Pfizer, BioNTech And Moderna Make $65,000 Every Minute – Report - Breaking News Nigeria
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Pfizer, BioNTech And Moderna Make $65,000 Every Minute – Report

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Pfizer, BioNTech and Moderna are making combined profits of $65,000 every minute from their highly successful Covid-19 vaccines while the world’s poorest countries remain largely unvaccinated, according to a new analysis.

The companies have sold the vast majority of their doses to rich countries, leaving low-income nations in the lurch, said the People’s Vaccine Alliance (PVA), a coalition campaigning for wider access to Covid vaccines, which based its calculations on the firms’ own earning reports.

The Alliance estimates that the trio will make pre-tax profits of $34 billion this year between them, which works out to over $1,000 a second, $65,000 a minute or $93.5 million a day.

“It is obscene that just a few companies are making millions of dollars in profit every single hour, while just two percent of people in low-income countries have been fully vaccinated against coronavirus,” Maaza Seyoum of the African Alliance and People’s Vaccine Alliance Africa said.

“Pfizer, BioNTech and Moderna have used their monopolies to prioritise the most profitable contracts with the richest governments, leaving low-income countries out in the cold.”

Pfizer and BioNTech have delivered less than one percent of their total supplies to low-income countries while Moderna has delivered just 0.2 percent, the PVA said.

Currently, 98 percent of people in low-income countries have not been fully vaccinated.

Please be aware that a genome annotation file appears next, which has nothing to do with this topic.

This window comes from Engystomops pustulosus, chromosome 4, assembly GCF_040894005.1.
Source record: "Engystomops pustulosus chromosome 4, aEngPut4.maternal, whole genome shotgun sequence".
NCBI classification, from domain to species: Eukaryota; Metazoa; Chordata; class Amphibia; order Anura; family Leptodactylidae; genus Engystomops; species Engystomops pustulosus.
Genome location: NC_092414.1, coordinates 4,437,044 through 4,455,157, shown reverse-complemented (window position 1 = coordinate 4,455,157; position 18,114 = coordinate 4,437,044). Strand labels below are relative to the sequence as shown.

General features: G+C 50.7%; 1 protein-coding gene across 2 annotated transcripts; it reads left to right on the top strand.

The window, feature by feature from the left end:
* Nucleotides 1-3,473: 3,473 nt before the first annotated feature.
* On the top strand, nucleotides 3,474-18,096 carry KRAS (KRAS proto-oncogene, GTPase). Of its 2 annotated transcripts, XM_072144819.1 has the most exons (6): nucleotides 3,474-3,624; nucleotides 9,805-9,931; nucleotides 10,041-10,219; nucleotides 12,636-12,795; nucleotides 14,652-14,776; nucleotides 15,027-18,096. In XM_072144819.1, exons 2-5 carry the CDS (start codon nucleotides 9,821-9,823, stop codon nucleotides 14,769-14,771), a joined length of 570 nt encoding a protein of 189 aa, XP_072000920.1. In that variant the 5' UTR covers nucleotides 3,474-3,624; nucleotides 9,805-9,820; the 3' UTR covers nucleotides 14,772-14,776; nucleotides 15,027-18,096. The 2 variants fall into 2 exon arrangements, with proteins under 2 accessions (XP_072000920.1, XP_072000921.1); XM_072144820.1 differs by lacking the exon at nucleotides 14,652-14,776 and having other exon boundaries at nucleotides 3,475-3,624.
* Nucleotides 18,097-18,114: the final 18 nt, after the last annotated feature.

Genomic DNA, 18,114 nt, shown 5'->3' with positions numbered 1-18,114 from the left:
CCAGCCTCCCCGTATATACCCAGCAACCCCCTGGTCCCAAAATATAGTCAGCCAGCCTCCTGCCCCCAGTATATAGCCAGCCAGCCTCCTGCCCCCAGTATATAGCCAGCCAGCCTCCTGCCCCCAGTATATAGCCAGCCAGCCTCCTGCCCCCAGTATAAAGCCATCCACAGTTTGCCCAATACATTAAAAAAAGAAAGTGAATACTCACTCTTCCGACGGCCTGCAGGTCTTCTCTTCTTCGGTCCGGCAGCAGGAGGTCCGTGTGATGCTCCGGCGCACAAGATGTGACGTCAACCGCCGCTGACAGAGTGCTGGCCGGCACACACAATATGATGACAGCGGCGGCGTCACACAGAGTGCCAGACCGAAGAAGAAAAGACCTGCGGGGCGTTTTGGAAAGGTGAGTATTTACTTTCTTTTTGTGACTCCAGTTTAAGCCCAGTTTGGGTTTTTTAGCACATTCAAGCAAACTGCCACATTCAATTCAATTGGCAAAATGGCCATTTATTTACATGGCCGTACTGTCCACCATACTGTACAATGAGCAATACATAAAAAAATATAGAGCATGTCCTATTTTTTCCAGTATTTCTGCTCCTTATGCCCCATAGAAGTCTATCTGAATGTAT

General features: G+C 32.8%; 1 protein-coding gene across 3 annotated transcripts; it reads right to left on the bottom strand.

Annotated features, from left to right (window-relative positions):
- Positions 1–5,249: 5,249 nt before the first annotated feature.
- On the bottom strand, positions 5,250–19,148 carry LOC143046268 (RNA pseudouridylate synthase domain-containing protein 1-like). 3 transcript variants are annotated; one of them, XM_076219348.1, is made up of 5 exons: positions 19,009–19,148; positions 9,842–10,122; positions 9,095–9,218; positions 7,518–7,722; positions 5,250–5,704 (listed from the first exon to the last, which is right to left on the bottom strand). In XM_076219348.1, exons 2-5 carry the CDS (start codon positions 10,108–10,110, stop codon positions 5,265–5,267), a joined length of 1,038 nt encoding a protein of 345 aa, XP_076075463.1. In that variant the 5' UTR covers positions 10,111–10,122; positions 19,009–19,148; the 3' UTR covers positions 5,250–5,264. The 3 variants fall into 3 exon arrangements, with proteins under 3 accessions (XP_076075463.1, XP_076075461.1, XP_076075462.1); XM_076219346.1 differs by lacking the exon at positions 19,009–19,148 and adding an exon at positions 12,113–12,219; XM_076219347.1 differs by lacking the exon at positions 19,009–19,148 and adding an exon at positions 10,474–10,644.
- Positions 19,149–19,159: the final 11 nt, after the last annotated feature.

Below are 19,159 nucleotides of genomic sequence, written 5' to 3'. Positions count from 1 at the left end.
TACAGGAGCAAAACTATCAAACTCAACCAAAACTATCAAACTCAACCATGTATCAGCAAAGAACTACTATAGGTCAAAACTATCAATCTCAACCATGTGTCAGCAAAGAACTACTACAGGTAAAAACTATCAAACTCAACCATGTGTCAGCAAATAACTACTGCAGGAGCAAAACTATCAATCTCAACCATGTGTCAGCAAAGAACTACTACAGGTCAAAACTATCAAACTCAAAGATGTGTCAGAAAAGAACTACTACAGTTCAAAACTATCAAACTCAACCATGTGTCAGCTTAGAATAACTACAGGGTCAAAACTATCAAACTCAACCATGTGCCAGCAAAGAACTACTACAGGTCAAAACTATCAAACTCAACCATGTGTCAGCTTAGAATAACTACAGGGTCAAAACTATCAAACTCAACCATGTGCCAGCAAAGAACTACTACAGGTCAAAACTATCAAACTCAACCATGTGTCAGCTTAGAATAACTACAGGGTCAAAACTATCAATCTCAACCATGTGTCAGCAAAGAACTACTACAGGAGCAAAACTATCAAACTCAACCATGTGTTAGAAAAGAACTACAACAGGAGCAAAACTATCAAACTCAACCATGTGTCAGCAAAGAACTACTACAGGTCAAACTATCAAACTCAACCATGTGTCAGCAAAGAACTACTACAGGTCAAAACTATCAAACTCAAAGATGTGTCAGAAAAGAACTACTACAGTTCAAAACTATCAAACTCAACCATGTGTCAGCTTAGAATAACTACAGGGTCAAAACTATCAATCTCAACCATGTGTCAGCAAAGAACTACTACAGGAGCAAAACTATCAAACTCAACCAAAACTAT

The three companies’ actions are in contrast to AstraZeneca and Johnson & Johnson, which provided their vaccines on a not-for-profit basis, though both have announced they foresee ending this arrangement in the future as the pandemic winds down.

PVA said that despite receiving public funding of more than $8 billion, Pfizer, BioNTech and Moderna have refused calls to transfer vaccine technology to producers in low- and middle-income countries via the World Health Organization, “a move that could increase global supply, drive down prices and save millions of lives.”

“In Moderna’s case, this is despite explicit pressure from the White House and requests from the WHO that the company collaborate in and help accelerate its plan to replicate the Moderna vaccine for wider production at its mRNA hub in South Africa,” the group said.

While Pfizer CEO Albert Bourla has dismissed technology transfer as “dangerous nonsense,” the WHO’s decision to grant emergency use approval to the Indian-developed Covaxin earlier this month proves that developing countries have the capacity and expertise, PVA added.

PVA, whose 80 members include the African Alliance, Global Justice Now, Oxfam, and UNAIDS, is calling for pharmaceutical corporations to immediately suspend intellectual property rights for COVID vaccines by agreeing to a proposed waiver of the World Trade Organisation’s TRIPS agreement.

More than 100 nations, including the United States, back that move, but it is being blocked by rich countries including the UK and Germany.

-AFP

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Stakeholders laud NPA’s N89.9b remittance to govt coffers